Chase is the only bank with branches in the 48 contiguous states. In 2023 the bank announced plans to reach 70% of the country’s populations by being within a 10-minutes drive of Chase branches.

Roberts said that as time has gone on the bank has expanded on this goal in recognition that customers in rural areas are used to longer drives for necessities, such that Chase is aiming “to cover 75% of the U.S. population within an accessible drive time.”

The continuing evolution of the JPMorgan Chase U.S. branch network

“And to ensure we serve more Americans in smaller cities and towns across America’s heartland,” said Roberts, “we’re setting a new objective of covering over 50% of the population in each of the 48 states.”

Lake believes the effort is paying off in multiple ways. Overall consumer and small business customer growth hit 4% at the end of 2023, versus 2022. In the same period, digitally active customers increased by 6% and branch actives by 4%. Significantly, customers with relationships over multiple lines of business increased by 9% in 2023 versus 2022. Lake added that two-thirds of consumer bank and branded new card accounts for Chase are held by Millennials and Generation Z.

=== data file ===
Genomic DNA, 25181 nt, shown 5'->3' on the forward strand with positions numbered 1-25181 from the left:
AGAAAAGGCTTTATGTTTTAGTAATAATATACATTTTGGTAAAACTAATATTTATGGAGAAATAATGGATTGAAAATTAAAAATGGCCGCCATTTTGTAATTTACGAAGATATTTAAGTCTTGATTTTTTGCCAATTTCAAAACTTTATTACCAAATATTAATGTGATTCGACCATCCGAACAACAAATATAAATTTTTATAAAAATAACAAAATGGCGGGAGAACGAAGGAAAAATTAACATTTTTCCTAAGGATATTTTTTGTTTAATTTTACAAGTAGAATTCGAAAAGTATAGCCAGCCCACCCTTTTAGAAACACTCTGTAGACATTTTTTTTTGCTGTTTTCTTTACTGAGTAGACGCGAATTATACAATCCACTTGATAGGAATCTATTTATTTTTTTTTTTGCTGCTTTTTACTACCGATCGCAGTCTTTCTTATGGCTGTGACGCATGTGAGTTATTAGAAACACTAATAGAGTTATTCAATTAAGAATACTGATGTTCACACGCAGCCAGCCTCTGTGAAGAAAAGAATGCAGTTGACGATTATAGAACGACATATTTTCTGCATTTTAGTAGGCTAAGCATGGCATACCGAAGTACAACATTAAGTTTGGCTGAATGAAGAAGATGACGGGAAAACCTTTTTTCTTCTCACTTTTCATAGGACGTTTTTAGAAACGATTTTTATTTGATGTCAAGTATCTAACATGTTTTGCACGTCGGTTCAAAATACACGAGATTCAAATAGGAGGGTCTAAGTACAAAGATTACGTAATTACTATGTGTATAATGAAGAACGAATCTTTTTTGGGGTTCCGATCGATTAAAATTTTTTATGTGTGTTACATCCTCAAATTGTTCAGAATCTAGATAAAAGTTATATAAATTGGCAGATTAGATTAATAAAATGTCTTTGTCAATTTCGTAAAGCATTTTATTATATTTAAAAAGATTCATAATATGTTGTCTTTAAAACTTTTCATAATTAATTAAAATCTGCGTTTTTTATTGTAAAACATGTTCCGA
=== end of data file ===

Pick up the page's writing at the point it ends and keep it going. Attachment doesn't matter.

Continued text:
“So we are adding more customers, they are more digitally active, and we’re deepening with them at a faster rate. That’s the trifecta.”

— Marianne Lake, JPMorgan Chase

Read more: Philly Fed Says ‘Banking Deserts’ Are Growing. Does It Matter — and How Much is a Mirage?

4. Artificial Intelligence Continues to Penetrate the Chase Consumer Banking System

Beyond these quantitative measures, officials discussed strategies built on artificial intelligence and machine learning.

The bank has designed its account enrollment process so it can be picked up again remotely if the consumer leaves a branch or other interaction point without finishing the process. The incomplete application doesn’t just sit in storage, however.

Lake said that AI is used to track incomplete applications. When one is detected the software sends a “nudge” to the consumers. Lake said that this is producing improvements of 10%-20% in completion rates.

Lake said this was just one example of the productivity improvement the bank has been seeing as it adds new AI assistances to its processes and procedures.

“We’re on the precipice of a step change in productivity,” said Lake. “We’re just grinding out more value everywhere.”

The official tried to put the potential for AI into perspective for the analysts. “I know you’re all going to want to hear the thing that we saw 50% [improvement] on, but it is like a thousand points of light,” said Lake. “Everything is getting 2%, 5%, 10% better everywhere — and it’s not just generative AI.”